Distinct realized physiologies in green sea urchin (Strongylocentrotus droebachiensis) populations from barren and kelp habitats

Schuster, Jasmin M. and Gamperl, A. Kurt and Gagnon, Patrick and Bates, Amanda E. (2022) Distinct realized physiologies in green sea urchin (Strongylocentrotus droebachiensis) populations from barren and kelp habitats. FACETS, 7 (1). ISSN 2371-1671

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Overgrazing of habitat-forming kelps by sea urchins is reshaping reef seascapes in many temperate regions. Loss of kelp, in particular as a food source, may alter individual consumer physiology, which in turn may impair their ability to respond to climate warming. Here, we measured the temperature dependence of absolute and mass-independent oxygen consumption (M˙O2) using two different exposure protocols (acute exposure and temperature “ramping”), as proxies of realized physiology, between green sea urchin (Strongylocentrotus droebachiensis) populations from neighbouring barren and kelp habitats. Sea urchins from kelp habitats consumed 8%–78% more oxygen than sea urchins from barrens (across the range of temperatures tested (4–32 °C)) and had higher maximum M˙O2 values (by 26%). This was in part because kelp urchins typically had greater body masses. However, higher mass-independent M˙O2 values of kelp urchins suggest metabolic plasticity in response to habitat per se. In addition, the M˙O2 of sea urchins from kelp habitats was less sensitive to increases in temperature. We conclude that sea urchins from barren and kelp habitats of comparable body mass represent different energetic units. This highlights that habitat type can drive population-level variation that may shape urchins activities and environmental impact. Such variation should be integrated into energy-based models.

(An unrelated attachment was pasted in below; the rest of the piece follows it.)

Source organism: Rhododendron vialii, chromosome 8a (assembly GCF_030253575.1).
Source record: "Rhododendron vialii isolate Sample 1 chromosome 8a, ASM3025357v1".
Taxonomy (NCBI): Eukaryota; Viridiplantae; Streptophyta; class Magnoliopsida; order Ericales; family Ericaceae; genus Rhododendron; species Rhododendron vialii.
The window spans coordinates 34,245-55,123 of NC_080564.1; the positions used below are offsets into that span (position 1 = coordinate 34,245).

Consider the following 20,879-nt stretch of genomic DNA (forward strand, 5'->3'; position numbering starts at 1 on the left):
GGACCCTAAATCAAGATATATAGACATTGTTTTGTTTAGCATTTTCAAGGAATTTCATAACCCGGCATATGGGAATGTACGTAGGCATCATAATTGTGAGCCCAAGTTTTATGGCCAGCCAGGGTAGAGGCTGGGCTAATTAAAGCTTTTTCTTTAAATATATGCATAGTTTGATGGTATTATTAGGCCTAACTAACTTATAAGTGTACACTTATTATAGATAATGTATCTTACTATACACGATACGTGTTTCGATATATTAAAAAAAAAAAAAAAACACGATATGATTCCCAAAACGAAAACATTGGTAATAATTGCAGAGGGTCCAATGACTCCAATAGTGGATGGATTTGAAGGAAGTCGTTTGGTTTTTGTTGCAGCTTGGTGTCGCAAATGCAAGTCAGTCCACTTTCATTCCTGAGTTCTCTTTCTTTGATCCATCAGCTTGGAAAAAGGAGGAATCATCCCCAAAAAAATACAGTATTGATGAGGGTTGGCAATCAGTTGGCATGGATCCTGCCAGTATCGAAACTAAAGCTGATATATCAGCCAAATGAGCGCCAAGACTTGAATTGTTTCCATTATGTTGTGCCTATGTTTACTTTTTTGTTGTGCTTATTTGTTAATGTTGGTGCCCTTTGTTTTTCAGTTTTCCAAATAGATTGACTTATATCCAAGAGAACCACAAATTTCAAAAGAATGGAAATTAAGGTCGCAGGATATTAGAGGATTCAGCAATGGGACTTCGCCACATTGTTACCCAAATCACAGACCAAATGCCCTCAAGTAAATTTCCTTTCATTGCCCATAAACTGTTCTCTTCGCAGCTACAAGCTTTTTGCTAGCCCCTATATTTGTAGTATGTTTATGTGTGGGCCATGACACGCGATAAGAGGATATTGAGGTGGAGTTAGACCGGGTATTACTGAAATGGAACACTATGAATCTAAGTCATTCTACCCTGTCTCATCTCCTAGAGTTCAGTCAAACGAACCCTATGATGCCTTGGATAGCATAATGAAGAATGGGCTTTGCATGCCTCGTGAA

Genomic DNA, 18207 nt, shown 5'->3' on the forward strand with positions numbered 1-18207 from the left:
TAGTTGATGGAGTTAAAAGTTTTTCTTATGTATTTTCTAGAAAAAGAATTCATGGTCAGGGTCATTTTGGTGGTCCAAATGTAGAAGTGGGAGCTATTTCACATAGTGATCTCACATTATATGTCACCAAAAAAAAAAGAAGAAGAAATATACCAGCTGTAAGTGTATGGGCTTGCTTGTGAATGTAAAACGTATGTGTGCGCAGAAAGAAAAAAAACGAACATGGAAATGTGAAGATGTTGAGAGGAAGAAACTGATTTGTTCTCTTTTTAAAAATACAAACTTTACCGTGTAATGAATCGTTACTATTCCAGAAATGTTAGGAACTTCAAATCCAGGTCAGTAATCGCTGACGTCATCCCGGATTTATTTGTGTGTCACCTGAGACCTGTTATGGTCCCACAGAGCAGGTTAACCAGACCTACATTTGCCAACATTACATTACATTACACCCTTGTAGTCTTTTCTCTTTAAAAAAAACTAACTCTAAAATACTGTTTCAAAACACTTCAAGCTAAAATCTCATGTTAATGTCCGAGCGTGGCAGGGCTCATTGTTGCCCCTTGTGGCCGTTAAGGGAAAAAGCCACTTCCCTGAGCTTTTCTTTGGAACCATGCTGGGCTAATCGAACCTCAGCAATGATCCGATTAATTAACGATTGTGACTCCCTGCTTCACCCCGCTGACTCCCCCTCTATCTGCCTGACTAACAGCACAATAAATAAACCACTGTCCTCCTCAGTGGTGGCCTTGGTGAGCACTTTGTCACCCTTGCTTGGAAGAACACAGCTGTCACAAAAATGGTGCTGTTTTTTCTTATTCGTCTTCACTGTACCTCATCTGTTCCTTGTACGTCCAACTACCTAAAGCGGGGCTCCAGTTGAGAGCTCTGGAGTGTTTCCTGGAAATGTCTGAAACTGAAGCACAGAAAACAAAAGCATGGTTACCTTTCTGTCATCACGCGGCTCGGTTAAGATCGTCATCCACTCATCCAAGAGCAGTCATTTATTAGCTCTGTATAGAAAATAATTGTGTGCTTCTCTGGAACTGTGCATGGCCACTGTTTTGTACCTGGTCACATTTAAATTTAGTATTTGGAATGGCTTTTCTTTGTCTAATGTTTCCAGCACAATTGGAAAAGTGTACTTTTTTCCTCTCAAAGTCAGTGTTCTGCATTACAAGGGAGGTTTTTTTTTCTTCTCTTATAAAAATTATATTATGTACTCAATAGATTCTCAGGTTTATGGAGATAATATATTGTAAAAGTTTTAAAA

Item Type: Article
URI: http://research.library.mun.ca/id/eprint/15552
Item ID: 15552
Additional Information: Memorial University Open Access Author's Fund
Keywords: sea urchin barrens, oxygen consumption, habitat loss, thermal response curves, energetics
Department(s): Science, Faculty of > Ocean Sciences
Date: 2 June 2022
Date Type: Publication
Digital Object Identifier (DOI): https://doi.org/10.1139/facets-2021-0125
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